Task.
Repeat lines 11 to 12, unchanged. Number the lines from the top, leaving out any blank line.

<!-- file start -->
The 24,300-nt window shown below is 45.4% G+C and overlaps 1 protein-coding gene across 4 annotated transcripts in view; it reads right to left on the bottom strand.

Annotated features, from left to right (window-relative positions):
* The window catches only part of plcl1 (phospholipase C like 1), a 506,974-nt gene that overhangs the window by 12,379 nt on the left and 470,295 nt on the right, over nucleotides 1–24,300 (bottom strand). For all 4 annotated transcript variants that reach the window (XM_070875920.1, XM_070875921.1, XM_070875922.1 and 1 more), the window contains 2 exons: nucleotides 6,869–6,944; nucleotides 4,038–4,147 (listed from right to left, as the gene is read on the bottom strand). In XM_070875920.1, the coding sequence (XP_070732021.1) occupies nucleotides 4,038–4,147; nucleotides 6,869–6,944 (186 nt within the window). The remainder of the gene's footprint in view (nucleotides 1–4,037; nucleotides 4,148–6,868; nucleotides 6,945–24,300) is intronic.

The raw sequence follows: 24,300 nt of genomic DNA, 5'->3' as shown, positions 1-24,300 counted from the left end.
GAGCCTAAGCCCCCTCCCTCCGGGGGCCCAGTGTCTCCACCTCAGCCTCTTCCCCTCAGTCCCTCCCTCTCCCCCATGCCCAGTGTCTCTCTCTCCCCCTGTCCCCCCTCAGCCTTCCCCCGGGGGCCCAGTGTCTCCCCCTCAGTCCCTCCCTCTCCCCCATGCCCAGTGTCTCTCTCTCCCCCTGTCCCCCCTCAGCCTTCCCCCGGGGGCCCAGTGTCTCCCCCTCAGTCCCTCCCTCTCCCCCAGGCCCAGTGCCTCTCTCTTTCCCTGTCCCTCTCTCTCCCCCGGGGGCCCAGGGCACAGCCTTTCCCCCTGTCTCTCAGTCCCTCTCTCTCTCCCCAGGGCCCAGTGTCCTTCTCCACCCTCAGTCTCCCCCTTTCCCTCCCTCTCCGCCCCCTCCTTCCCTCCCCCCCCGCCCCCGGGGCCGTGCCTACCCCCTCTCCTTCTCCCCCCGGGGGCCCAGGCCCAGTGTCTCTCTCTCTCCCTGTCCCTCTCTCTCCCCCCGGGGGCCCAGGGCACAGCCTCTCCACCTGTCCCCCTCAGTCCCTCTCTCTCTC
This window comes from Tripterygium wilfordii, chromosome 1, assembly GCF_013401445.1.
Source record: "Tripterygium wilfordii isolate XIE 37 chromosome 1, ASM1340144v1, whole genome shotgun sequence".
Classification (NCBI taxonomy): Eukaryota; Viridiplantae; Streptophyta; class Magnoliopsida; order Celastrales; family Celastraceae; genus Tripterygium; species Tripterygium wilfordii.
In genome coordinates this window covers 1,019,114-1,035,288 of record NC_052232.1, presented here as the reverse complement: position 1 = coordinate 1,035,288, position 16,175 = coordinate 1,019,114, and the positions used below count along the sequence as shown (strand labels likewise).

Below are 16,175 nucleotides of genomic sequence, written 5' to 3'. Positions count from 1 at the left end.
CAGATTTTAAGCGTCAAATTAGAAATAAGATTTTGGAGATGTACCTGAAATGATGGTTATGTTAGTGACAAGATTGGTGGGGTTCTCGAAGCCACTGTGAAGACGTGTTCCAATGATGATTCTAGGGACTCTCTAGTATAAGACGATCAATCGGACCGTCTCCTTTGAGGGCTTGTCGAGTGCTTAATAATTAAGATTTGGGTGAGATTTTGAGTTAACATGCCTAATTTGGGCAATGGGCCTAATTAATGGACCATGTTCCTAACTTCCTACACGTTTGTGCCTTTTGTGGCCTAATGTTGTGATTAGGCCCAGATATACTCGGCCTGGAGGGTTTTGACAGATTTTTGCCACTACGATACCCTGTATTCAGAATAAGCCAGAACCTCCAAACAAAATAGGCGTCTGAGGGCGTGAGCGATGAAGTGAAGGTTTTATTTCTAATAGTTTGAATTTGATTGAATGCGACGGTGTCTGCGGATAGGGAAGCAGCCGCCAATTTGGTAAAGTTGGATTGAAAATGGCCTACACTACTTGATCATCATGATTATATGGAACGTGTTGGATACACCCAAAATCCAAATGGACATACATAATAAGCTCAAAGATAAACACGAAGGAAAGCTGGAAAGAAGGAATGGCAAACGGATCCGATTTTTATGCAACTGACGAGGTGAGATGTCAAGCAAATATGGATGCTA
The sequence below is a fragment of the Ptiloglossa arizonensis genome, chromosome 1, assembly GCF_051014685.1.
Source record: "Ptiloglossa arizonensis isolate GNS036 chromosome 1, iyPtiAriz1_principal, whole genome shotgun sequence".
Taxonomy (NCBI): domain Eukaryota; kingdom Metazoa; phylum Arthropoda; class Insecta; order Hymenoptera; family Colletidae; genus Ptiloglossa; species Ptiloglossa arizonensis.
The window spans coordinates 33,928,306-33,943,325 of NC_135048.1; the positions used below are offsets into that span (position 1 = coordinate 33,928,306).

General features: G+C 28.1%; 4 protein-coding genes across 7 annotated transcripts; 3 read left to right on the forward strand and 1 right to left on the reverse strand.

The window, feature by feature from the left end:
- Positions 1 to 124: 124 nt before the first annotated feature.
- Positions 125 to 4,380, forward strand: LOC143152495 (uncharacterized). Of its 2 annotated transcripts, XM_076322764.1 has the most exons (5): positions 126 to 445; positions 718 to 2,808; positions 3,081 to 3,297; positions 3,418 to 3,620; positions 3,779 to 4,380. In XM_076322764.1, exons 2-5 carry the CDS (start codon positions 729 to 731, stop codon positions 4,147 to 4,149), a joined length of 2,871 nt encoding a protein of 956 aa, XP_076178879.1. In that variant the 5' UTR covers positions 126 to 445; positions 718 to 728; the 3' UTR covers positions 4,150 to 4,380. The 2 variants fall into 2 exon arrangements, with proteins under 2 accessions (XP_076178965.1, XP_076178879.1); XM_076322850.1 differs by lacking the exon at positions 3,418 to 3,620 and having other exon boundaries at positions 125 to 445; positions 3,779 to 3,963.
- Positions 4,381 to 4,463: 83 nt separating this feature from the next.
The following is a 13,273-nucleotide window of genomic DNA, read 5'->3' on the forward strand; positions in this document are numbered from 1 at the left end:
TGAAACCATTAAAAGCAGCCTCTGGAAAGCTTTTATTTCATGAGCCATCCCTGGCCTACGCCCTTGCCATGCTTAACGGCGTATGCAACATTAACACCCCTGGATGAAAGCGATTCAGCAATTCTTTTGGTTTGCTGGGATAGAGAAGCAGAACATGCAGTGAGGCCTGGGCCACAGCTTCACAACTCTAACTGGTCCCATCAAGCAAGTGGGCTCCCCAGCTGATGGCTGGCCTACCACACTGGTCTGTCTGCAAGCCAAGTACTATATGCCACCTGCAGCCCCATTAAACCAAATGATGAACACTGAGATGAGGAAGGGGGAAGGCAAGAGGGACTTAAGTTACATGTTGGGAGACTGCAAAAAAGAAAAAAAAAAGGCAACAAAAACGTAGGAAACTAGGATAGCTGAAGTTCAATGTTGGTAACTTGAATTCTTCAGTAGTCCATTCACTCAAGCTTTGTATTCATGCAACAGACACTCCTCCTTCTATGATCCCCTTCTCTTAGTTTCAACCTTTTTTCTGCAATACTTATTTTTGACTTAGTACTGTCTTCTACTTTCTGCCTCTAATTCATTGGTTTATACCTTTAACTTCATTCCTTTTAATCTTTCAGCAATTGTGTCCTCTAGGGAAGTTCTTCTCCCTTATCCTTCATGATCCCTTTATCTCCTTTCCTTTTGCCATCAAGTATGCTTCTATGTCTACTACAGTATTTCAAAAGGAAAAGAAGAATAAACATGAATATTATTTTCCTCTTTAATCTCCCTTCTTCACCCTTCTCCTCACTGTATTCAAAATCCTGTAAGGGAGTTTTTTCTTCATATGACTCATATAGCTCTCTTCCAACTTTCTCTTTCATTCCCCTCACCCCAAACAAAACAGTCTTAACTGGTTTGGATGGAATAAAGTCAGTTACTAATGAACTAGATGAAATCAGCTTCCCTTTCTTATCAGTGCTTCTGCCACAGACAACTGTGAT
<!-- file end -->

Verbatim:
CAGATTTTAAGCGTCAAATTAGAAATAAGATTTTGGAGATGTACCTGAAATGATGGTTATGTTAGTGACAAGATTGGTGGGGTTCTCGAAGCCACTGTGAAGACGTGTTCCAATGATGATTCTAGGGACTCTCTAGTATAAGACGATCAATCGGACCGTCTCCTTTGAGGGCTTGTCGAGTGCTTAATAATTAAGATTTGGGTGAGATTTTGAGTTAACATGCCTAATTTGGGCAATGGGCCTAATTAATGGACCATGTTCCTAACTTCCTACACGTTTGTGCCTTTTGTGGCCTAATGTTGTGATTAGGCCCAGATATACTCGGCCTGGAGGGTTTTGACAGATTTTTGCCACTACGATACCCTGTATTCAGAATAAGCCAGAACCTCCAAACAAAATAGGCGTCTGAGGGCGTGAGCGATGAAGTGAAGGTTTTATTTCTAATAGTTTGAATTTGATTGAATGCGACGGTGTCTGCGGATAGGGAAGCAGCCGCCAATTTGGTAAAGTTGGATTGAAAATGGCCTACACTACTTGATCATCATGATTATATGGAACGTGTTGGATACACCCAAAATCCAAATGGACATACATAATAAGCTCAAAGATAAACACGAAGGAAAGCTGGAAAGAAGGAATGGCAAACGGATCCGATTTTTATGCAACTGACGAGGTGAGATGTCAAGCAAATATGGATGCTA
The sequence below is a fragment of the Ptiloglossa arizonensis genome, chromosome 1, assembly GCF_051014685.1.